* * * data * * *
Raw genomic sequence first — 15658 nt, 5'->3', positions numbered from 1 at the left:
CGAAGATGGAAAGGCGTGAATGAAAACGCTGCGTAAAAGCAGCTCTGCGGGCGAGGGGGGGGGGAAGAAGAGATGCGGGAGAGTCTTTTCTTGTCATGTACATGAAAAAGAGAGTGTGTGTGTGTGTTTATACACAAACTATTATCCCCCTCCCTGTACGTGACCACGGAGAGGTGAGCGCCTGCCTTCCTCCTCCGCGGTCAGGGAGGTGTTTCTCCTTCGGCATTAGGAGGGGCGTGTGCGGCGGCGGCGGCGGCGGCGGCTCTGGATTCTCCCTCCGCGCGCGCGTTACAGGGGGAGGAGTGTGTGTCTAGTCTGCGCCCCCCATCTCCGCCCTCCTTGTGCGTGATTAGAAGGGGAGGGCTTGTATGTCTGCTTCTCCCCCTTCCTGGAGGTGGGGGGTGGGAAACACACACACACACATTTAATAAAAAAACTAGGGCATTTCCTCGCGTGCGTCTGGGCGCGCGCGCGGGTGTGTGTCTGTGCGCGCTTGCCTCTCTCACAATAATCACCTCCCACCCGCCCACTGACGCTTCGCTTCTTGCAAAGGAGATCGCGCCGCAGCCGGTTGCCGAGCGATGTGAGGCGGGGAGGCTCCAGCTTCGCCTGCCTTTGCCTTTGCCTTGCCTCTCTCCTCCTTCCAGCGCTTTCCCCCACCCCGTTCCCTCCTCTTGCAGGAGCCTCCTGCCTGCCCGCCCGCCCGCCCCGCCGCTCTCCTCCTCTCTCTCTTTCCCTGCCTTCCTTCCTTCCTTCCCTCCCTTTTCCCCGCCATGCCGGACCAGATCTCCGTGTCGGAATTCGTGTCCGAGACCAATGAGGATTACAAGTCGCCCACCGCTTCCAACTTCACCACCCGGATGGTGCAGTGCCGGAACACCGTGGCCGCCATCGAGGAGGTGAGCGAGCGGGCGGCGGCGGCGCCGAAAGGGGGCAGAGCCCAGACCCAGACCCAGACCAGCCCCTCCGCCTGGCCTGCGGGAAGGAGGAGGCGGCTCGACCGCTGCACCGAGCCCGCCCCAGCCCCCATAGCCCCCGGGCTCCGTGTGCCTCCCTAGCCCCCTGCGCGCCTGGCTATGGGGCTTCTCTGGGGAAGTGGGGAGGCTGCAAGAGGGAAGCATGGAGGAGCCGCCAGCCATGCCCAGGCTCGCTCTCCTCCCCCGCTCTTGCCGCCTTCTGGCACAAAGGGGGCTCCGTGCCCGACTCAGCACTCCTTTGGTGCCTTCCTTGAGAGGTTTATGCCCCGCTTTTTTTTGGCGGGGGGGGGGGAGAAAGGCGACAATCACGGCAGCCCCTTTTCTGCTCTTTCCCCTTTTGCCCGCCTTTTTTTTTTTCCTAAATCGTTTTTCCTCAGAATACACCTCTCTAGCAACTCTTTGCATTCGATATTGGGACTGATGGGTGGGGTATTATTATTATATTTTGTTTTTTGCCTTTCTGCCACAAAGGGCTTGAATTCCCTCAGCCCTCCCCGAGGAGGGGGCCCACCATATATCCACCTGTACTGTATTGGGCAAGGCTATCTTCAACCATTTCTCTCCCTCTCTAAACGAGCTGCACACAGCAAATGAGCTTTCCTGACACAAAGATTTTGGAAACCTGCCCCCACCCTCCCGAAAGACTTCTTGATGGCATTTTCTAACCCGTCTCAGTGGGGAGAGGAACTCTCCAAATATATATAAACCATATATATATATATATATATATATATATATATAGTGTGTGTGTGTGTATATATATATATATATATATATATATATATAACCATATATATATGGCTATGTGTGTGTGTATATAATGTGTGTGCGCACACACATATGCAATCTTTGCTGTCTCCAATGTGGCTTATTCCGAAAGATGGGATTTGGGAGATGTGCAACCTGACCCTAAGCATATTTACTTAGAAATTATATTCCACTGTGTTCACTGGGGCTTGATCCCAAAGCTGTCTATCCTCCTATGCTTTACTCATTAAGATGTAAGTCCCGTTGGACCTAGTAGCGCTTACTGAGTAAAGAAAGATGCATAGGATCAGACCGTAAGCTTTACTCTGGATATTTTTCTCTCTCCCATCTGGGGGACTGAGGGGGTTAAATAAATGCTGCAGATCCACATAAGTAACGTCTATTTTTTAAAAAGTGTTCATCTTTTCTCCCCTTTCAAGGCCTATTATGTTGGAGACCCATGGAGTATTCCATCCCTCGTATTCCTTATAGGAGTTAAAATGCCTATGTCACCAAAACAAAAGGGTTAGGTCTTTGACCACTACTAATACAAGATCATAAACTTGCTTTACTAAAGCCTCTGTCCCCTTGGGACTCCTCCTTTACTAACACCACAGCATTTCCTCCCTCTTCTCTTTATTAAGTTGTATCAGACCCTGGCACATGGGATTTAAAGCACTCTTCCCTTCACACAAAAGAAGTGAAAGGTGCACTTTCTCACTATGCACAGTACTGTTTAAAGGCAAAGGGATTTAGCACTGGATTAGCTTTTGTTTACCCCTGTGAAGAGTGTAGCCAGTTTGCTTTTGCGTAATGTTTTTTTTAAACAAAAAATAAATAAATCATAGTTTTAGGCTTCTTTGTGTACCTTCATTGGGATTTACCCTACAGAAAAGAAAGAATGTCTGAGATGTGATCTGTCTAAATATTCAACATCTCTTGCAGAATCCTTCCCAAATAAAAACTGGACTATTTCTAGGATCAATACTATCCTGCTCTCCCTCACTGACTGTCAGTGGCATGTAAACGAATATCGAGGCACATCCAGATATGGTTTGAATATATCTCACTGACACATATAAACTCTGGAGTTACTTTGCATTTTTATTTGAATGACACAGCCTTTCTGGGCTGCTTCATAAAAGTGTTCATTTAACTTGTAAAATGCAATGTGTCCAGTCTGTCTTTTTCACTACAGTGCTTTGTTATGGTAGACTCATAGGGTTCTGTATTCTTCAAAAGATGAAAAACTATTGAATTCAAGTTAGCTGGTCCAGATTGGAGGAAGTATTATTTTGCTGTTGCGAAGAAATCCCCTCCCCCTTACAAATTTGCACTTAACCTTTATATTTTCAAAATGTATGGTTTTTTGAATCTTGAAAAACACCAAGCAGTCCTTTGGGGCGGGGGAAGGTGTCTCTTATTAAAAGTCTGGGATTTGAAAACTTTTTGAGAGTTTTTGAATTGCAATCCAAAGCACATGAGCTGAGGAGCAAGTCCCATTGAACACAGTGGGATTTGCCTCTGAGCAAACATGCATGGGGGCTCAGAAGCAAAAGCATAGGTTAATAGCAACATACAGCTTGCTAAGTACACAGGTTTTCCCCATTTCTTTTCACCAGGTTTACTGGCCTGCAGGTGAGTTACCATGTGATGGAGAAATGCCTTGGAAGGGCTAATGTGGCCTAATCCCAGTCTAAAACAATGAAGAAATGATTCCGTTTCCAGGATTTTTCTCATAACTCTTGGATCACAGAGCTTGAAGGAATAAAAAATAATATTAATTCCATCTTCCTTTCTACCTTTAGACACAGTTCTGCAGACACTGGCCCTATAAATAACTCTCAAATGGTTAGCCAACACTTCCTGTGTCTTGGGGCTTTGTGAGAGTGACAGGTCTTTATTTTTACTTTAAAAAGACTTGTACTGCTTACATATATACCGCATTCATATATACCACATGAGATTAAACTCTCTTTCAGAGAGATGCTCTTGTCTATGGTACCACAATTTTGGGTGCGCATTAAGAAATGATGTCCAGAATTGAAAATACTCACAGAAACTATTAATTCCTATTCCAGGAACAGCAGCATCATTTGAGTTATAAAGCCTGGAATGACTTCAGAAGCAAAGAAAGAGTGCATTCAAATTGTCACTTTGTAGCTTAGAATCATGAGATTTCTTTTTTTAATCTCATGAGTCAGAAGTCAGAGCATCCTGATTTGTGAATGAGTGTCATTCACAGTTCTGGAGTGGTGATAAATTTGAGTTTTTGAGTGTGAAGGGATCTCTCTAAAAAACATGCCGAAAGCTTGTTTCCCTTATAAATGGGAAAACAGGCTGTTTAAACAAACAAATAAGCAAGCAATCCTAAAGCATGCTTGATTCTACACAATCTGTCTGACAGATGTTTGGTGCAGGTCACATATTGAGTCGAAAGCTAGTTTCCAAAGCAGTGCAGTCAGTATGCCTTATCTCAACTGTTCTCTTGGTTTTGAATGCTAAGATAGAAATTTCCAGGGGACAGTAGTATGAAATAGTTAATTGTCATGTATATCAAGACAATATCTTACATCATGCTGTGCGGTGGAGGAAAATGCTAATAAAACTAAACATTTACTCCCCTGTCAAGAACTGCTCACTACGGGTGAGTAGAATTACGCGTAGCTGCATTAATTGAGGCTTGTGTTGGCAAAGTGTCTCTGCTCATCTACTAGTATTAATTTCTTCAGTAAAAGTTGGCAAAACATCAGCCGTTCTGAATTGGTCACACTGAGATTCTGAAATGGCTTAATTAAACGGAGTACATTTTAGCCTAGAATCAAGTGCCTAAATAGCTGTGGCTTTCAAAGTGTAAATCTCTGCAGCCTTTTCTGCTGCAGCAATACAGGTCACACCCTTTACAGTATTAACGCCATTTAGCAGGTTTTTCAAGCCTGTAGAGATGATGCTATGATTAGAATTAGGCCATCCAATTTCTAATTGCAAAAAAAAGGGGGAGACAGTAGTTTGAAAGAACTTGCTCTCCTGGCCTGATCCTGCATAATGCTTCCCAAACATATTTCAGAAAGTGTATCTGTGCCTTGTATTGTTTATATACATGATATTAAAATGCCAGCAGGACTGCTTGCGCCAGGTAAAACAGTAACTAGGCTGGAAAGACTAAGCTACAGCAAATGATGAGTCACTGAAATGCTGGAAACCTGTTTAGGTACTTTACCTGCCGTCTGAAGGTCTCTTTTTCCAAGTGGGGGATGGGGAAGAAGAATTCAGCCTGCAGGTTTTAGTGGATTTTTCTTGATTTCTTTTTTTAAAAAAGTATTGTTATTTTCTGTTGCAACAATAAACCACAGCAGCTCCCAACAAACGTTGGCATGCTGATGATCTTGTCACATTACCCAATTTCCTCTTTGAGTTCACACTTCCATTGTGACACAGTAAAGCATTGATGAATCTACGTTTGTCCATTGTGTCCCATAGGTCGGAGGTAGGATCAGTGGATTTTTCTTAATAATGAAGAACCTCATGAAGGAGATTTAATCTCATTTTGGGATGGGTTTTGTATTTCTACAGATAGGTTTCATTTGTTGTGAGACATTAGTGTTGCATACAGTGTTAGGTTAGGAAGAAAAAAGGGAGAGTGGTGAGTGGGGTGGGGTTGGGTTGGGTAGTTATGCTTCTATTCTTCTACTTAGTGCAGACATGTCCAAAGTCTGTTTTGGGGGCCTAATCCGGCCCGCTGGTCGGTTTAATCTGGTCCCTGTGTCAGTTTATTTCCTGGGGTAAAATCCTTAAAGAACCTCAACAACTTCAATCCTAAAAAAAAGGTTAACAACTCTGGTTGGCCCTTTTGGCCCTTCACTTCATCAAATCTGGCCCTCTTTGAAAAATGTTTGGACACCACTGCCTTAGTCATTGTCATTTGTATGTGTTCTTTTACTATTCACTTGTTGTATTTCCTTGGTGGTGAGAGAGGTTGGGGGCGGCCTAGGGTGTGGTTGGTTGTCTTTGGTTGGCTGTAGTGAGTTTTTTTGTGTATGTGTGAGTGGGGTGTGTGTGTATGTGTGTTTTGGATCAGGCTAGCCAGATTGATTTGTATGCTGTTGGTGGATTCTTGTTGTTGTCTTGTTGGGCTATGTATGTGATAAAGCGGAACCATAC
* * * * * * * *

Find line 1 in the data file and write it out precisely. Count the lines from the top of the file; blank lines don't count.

Raw genomic sequence first — 15658 nt, 5'->3', positions numbered from 1 at the left: